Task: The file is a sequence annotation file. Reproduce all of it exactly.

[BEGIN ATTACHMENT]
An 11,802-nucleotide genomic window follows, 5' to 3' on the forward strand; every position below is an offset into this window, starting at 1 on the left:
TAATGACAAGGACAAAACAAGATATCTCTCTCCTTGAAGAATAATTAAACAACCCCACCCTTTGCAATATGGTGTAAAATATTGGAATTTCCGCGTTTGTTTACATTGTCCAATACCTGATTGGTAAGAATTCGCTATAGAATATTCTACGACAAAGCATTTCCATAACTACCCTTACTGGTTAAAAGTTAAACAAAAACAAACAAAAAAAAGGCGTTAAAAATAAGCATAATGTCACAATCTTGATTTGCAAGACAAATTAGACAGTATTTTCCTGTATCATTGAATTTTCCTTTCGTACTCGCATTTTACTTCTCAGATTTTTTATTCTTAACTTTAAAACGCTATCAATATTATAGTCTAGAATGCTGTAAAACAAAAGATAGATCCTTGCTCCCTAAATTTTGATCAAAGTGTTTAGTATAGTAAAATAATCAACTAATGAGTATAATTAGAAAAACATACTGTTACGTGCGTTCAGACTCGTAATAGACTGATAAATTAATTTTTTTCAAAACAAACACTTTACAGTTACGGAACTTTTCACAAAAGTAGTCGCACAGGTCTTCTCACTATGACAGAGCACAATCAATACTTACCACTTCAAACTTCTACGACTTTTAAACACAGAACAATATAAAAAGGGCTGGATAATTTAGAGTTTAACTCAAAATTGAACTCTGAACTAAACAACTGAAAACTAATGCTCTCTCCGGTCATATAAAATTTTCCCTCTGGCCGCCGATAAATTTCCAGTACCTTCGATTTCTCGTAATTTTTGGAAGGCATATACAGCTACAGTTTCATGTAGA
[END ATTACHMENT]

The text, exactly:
An 11,802-nucleotide genomic window follows, 5' to 3' on the forward strand; every position below is an offset into this window, starting at 1 on the left:
TAATGACAAGGACAAAACAAGATATCTCTCTCCTTGAAGAATAATTAAACAACCCCACCCTTTGCAATATGGTGTAAAATATTGGAATTTCCGCGTTTGTTTACATTGTCCAATACCTGATTGGTAAGAATTCGCTATAGAATATTCTACGACAAAGCATTTCCATAACTACCCTTACTGGTTAAAAGTTAAACAAAAACAAACAAAAAAAAGGCGTTAAAAATAAGCATAATGTCACAATCTTGATTTGCAAGACAAATTAGACAGTATTTTCCTGTATCATTGAATTTTCCTTTCGTACTCGCATTTTACTTCTCAGATTTTTTATTCTTAACTTTAAAACGCTATCAATATTATAGTCTAGAATGCTGTAAAACAAAAGATAGATCCTTGCTCCCTAAATTTTGATCAAAGTGTTTAGTATAGTAAAATAATCAACTAATGAGTATAATTAGAAAAACATACTGTTACGTGCGTTCAGACTCGTAATAGACTGATAAATTAATTTTTTTCAAAACAAACACTTTACAGTTACGGAACTTTTCACAAAAGTAGTCGCACAGGTCTTCTCACTATGACAGAGCACAATCAATACTTACCACTTCAAACTTCTACGACTTTTAAACACAGAACAATATAAAAAGGGCTGGATAATTTAGAGTTTAACTCAAAATTGAACTCTGAACTAAACAACTGAAAACTAATGCTCTCTCCGGTCATATAAAATTTTCCCTCTGGCCGCCGATAAATTTCCAGTACCTTCGATTTCTCGTAATTTTTGGAAGGCATATACAGCTACAGTTTCATGTAGA